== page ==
Britain may not have the beautiful atolls, coral reefs and azure lagoons of the islands of the Maldives, but it is certainly an island with many attractions…particularly for overseas corporates looking to grow by acquisition.
A year ago I wrote an article about the rise of cross border deals. As predicted, this trend has continued, with businesses from around the globe targeting Britain for M&A. During 2014 we have advised on and completed a significant number of corporate disposals, the majority of which were acquired by overseas buyers. This is illustrated by the ‘departure board’ [opposite], which shows destinations across Europe, North America and Asia. Indeed it would be very rare for a shortlist of potential buyers in any disposal process not to include at least one overseas business.
So, what is it that’s attracting foreign investors to the UK and what should UK companies looking to sell to international buyers be aware of?
Why the attraction?
There are many factors which draw international acquirors to the UK, not least of which is the number of high quality niche businesses based in the UK. The UK is seen as an open, ‘business friendly’ country in the eyes of international buyers. Its favourable labour laws, low tax regime and stable regulatory framework are all positive influences. The maturity of the UK market means that deal execution risk is lower than in many other countries, particularly the emerging markets.
Economic factors are currently helping to attract businesses from around the globe. The UK is growing again and consumer spending has increased. This is an attractive quality, particularly for US retailers and for countries such as China where growth has slowed significantly and Japan where the domestic economy is currently stagnant at best.
The UK also has additional draws for US companies. Our shared language and similar legal structures makes Britain a good base for them to set up operations, offering them a ‘beachhead’ into Europe, and increasing their potential for growth. US companies following a tax inversion strategy may also consider the UK for its lower corporation tax rates. All of these things need to be considered in any sale process.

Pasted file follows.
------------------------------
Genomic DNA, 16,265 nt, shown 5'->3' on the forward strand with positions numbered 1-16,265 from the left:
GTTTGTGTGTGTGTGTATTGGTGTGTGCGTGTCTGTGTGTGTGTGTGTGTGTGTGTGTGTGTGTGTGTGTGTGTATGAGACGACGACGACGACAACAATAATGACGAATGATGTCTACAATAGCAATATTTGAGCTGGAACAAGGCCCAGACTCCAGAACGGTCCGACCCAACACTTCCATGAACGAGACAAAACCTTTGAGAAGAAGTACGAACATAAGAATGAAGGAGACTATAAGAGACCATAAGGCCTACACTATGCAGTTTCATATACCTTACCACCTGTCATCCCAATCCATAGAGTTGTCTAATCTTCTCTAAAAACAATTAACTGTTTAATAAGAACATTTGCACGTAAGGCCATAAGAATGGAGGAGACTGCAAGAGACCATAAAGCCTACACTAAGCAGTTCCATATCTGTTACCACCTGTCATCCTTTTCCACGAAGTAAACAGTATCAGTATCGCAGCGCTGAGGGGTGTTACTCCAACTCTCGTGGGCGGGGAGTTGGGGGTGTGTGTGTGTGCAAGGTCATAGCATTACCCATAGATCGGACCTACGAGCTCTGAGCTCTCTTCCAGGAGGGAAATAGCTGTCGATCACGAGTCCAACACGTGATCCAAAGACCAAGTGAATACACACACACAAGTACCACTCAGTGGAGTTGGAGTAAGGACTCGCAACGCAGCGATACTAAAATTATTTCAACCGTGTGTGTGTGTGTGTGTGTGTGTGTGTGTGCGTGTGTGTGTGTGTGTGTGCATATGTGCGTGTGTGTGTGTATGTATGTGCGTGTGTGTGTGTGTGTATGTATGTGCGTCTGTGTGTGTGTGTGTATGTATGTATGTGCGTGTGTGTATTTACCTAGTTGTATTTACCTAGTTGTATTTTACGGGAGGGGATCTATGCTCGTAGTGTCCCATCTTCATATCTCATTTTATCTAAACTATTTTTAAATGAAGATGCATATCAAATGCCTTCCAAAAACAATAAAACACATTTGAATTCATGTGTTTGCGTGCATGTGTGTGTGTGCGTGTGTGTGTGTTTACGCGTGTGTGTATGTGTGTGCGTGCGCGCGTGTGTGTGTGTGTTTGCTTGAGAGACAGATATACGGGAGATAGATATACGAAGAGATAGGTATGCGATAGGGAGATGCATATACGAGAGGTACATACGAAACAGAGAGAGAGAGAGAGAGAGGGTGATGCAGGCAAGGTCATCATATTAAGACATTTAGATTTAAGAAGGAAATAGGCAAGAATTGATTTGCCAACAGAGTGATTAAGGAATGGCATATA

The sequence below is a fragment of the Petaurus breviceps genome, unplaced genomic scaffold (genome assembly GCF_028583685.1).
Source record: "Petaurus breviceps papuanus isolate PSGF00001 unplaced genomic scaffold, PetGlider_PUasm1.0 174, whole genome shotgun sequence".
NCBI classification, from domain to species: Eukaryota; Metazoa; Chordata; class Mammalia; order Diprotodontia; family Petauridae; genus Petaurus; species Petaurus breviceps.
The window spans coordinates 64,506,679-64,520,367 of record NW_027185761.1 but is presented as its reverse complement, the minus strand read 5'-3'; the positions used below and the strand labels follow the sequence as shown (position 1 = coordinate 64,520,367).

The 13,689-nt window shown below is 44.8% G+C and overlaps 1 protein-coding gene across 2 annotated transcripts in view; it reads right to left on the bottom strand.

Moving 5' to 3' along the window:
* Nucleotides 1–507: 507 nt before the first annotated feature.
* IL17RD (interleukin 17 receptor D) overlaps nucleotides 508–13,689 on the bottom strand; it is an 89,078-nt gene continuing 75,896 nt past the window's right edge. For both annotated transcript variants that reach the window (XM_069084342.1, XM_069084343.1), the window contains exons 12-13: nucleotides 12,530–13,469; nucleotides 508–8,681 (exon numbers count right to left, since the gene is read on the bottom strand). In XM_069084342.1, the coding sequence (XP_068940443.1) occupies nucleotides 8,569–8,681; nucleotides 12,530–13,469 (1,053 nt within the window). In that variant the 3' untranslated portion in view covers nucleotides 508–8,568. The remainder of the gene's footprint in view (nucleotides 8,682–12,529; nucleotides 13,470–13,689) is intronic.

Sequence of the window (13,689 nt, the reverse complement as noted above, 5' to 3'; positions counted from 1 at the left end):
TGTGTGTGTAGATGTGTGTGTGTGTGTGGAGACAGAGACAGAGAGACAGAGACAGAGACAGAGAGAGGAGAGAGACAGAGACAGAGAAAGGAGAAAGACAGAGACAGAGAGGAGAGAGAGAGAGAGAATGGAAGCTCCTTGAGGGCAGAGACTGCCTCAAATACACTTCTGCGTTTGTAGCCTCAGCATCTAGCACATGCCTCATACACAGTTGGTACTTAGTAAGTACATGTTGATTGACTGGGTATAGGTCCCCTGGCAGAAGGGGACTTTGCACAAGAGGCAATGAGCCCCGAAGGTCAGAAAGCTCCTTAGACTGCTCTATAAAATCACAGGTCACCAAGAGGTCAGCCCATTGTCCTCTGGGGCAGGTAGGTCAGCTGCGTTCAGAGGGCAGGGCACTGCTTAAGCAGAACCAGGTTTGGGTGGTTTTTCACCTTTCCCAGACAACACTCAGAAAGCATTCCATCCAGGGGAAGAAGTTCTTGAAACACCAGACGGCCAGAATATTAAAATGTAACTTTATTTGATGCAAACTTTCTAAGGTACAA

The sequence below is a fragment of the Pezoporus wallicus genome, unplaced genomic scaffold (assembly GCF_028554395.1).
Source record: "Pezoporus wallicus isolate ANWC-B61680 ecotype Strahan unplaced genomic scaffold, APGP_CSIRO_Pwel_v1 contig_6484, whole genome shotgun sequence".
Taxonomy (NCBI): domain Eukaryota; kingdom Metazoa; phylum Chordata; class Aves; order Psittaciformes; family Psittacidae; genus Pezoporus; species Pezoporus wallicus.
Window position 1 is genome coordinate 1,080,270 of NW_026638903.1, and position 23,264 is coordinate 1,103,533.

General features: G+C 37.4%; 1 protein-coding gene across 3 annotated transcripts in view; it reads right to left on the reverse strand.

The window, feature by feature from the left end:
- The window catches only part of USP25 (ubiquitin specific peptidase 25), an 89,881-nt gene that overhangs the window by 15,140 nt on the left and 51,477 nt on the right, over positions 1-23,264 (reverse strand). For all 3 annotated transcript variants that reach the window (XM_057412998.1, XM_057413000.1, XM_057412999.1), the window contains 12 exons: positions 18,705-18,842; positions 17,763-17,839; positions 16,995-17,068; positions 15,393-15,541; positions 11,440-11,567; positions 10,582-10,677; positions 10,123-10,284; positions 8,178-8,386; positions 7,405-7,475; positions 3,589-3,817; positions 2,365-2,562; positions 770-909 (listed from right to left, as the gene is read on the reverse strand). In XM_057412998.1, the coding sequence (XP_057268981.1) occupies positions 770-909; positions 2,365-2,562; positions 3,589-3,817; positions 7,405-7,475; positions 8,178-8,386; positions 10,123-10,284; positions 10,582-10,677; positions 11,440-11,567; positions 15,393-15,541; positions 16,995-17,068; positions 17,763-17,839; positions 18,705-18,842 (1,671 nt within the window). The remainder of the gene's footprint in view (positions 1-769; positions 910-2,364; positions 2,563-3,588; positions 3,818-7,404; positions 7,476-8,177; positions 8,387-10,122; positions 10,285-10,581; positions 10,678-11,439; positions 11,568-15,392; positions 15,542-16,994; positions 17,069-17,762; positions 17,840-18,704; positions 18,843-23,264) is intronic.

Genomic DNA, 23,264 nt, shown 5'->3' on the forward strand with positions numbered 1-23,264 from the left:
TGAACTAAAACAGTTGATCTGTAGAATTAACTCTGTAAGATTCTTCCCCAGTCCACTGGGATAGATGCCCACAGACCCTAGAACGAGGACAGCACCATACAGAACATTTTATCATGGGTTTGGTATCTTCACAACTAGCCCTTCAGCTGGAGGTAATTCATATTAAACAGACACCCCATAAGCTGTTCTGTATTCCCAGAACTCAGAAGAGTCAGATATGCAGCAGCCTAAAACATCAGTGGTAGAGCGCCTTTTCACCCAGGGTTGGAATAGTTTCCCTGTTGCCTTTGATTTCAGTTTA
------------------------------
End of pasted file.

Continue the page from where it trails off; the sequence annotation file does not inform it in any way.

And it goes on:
Selling to international acquirors
Selling a business is likely to be one of the biggest events in anyone’s career. Clearly it is therefore crucial to get it right, particularly as the potential buyer population for any business should almost certainly include an overseas element.
Know where to look
Talk to people who have the resource and experience to identify and transact with international buyers. BHP Corporate Finance can identify overseas buyers that are the right fit for you. We can work through every step of the transaction with you, and through our membership of Kreston International (where we have representation in over 100 countries) we can make sure you get the high quality advice you need from advisors both here and abroad.
Usually you should begin preparing for a sale at least 12 to 18 months before beginning the transaction…the earlier the better. Typical features you would be looking for include a strong management team, reliable management information systems and robust employment contracts, as well as full evidence of any IP you own.
Don’t forget the day job
Your focus should always be on the success of your business. It is essential that your business continues to perform well throughout the disposal process, so trust your advisors to act on your behalf to prevent distraction.
It is important to recognise and allow for cultural differences. You and your advisors must understand the acquiror’s culture and way of doing business. This will help to build rapport with them and ensure a smooth transaction.
In conclusion, British companies are hot property right now. If you’re looking to sell, make sure you get organised and talk to someone who can help you to draw up a strategy for the process and then find the right buyer for your business.